Espadín

Espadín

In Norway sprat is normally used for sandwiches based on canned products, for example anchovies and sardines. However fresh sprat is also delicious both fried and grilled.

Area

Norway`s stock of Sprat can be found along Helgelandskysten.

Maximum size

Up to 20 centimetres and 50 grams

Some alternative names

Latin: Sprattus sprattus

English: Sprat

French: Sprat, esprot

German: Sprotte

Nutritional value in 100 g raw sprat (edible part)

Energy: 862 kJ or 208 kcal

 

Nutrients:

Protein: 12,4 g

Fat: 17,6 g

Saturated fatty acids: 4,4 g

Trans fatty acids: 0 g

Monounsaturated fatty acids: 6,8 g

Polyunsaturated fatty acids: 4,1 g

Cholesterol: 57 mg

 

Carbohydrates, in total: 0 g

Vitamins:

Vitamin A: 60 RAE

Vitamin D: 18,7 µg

Riboflavin: 0,15 mg

Folate: 9 µg

Vitamin B12: 7 µg

Minerals:

Iron: 0,8 mg

Selenium: 10 µg

Sprat is a widely available, small herring. It is a pelagic fish, which swims together in densely packed groups. It is rarely found at a depth of more than 150 metres. The sprat is an important part of the food chain for larger species such as sea trout, whiting and cod. In Norway, the fjord sprat spawns from February until late July. Spawning grounds include the Oslo fjord, the eastern coast of Skagerrak, and the fjord areas from Lindesnes to Farsund. After spawning, their eggs are transported by the currents to nursuery and feeding grounds. Quantities vary from year to year, and this affects the supply of larvae to coastal and fjord areas. Sprat reach sexual maturity at 1-2 years, and live for up to 5 years.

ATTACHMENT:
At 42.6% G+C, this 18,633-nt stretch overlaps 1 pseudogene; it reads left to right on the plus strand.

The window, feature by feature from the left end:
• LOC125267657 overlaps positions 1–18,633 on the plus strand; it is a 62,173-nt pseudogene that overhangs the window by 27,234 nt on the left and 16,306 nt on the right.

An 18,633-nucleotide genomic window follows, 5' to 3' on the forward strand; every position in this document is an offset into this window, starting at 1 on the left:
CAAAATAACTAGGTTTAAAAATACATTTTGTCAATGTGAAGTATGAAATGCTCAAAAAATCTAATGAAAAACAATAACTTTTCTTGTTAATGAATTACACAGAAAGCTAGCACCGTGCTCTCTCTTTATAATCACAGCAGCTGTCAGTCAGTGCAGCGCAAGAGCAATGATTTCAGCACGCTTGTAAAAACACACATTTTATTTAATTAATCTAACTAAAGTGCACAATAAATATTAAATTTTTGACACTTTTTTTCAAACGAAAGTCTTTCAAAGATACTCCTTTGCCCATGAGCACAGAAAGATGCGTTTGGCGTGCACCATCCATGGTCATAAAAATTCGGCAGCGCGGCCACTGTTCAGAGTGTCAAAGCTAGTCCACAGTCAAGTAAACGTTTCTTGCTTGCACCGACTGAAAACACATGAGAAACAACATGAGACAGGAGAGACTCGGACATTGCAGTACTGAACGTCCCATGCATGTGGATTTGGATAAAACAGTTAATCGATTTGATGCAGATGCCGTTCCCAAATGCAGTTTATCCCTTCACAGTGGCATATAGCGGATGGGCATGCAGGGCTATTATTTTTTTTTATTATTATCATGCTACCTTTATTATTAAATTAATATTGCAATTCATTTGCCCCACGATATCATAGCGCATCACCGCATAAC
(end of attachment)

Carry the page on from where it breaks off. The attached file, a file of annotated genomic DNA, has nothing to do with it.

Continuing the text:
Wild catch

Sprat is caught by purse-seiners, mainly in the border area between Skagerrak and Kattegat as well as in the fjords of southern Norway and in the North Sea. The catch is kept in the seine for at least three days to make sure the bowels are empty before the fish is sent to the factories. Sprat is at its best from June to January.

Products

Sprat is sold in the following forms:

  • Frozen
  • Hermetic products

Diet

Zooplankton

Nutrition

Sprat is especially rich in:

  • Protein that builds and maintains every cell in the body.
  • Marine omega-3 fatty acids that prevent and reduce the development of cardiovascular diseases, and are important building blocks in the brain.
  • Vitamin D, necessary to balance calcium in the body, which maintains and strengthens the bones.
  • Selenium, an important element in an enzyme that fights harmful chemical processes in the body.

More nutritional data can be found at www.nifes.no/en/prosjekt/seafood-data